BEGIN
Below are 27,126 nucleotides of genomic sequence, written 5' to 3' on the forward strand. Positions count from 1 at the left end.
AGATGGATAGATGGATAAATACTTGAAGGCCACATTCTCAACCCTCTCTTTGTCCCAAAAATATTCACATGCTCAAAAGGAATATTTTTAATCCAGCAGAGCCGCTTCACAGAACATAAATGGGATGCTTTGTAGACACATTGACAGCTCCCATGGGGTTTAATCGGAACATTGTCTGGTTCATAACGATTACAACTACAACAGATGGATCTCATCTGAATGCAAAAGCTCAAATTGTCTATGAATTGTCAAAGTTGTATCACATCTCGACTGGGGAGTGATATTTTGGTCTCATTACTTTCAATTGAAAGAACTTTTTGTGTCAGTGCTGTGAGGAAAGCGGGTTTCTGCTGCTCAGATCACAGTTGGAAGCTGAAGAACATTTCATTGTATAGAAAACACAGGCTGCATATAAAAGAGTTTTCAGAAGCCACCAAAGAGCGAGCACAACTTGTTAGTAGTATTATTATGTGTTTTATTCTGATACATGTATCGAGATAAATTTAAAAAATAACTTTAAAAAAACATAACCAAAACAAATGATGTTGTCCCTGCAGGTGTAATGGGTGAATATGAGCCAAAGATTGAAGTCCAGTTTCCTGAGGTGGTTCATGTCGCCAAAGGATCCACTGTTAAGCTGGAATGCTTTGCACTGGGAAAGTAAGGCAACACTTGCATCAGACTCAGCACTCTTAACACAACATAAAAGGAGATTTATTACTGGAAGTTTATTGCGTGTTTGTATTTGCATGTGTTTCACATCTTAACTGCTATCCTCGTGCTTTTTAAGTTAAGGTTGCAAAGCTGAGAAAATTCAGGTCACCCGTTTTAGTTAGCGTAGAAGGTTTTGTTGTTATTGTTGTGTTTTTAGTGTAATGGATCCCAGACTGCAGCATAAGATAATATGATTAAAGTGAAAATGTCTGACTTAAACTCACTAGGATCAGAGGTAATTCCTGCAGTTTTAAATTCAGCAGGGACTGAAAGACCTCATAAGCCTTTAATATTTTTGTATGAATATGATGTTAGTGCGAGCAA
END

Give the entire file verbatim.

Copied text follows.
Below are 27,126 nucleotides of genomic sequence, written 5' to 3' on the forward strand. Positions count from 1 at the left end.
AGATGGATAGATGGATAAATACTTGAAGGCCACATTCTCAACCCTCTCTTTGTCCCAAAAATATTCACATGCTCAAAAGGAATATTTTTAATCCAGCAGAGCCGCTTCACAGAACATAAATGGGATGCTTTGTAGACACATTGACAGCTCCCATGGGGTTTAATCGGAACATTGTCTGGTTCATAACGATTACAACTACAACAGATGGATCTCATCTGAATGCAAAAGCTCAAATTGTCTATGAATTGTCAAAGTTGTATCACATCTCGACTGGGGAGTGATATTTTGGTCTCATTACTTTCAATTGAAAGAACTTTTTGTGTCAGTGCTGTGAGGAAAGCGGGTTTCTGCTGCTCAGATCACAGTTGGAAGCTGAAGAACATTTCATTGTATAGAAAACACAGGCTGCATATAAAAGAGTTTTCAGAAGCCACCAAAGAGCGAGCACAACTTGTTAGTAGTATTATTATGTGTTTTATTCTGATACATGTATCGAGATAAATTTAAAAAATAACTTTAAAAAAACATAACCAAAACAAATGATGTTGTCCCTGCAGGTGTAATGGGTGAATATGAGCCAAAGATTGAAGTCCAGTTTCCTGAGGTGGTTCATGTCGCCAAAGGATCCACTGTTAAGCTGGAATGCTTTGCACTGGGAAAGTAAGGCAACACTTGCATCAGACTCAGCACTCTTAACACAACATAAAAGGAGATTTATTACTGGAAGTTTATTGCGTGTTTGTATTTGCATGTGTTTCACATCTTAACTGCTATCCTCGTGCTTTTTAAGTTAAGGTTGCAAAGCTGAGAAAATTCAGGTCACCCGTTTTAGTTAGCGTAGAAGGTTTTGTTGTTATTGTTGTGTTTTTAGTGTAATGGATCCCAGACTGCAGCATAAGATAATATGATTAAAGTGAAAATGTCTGACTTAAACTCACTAGGATCAGAGGTAATTCCTGCAGTTTTAAATTCAGCAGGGACTGAAAGACCTCATAAGCCTTTAATATTTTTGTATGAATATGATGTTAGTGCGAGCAA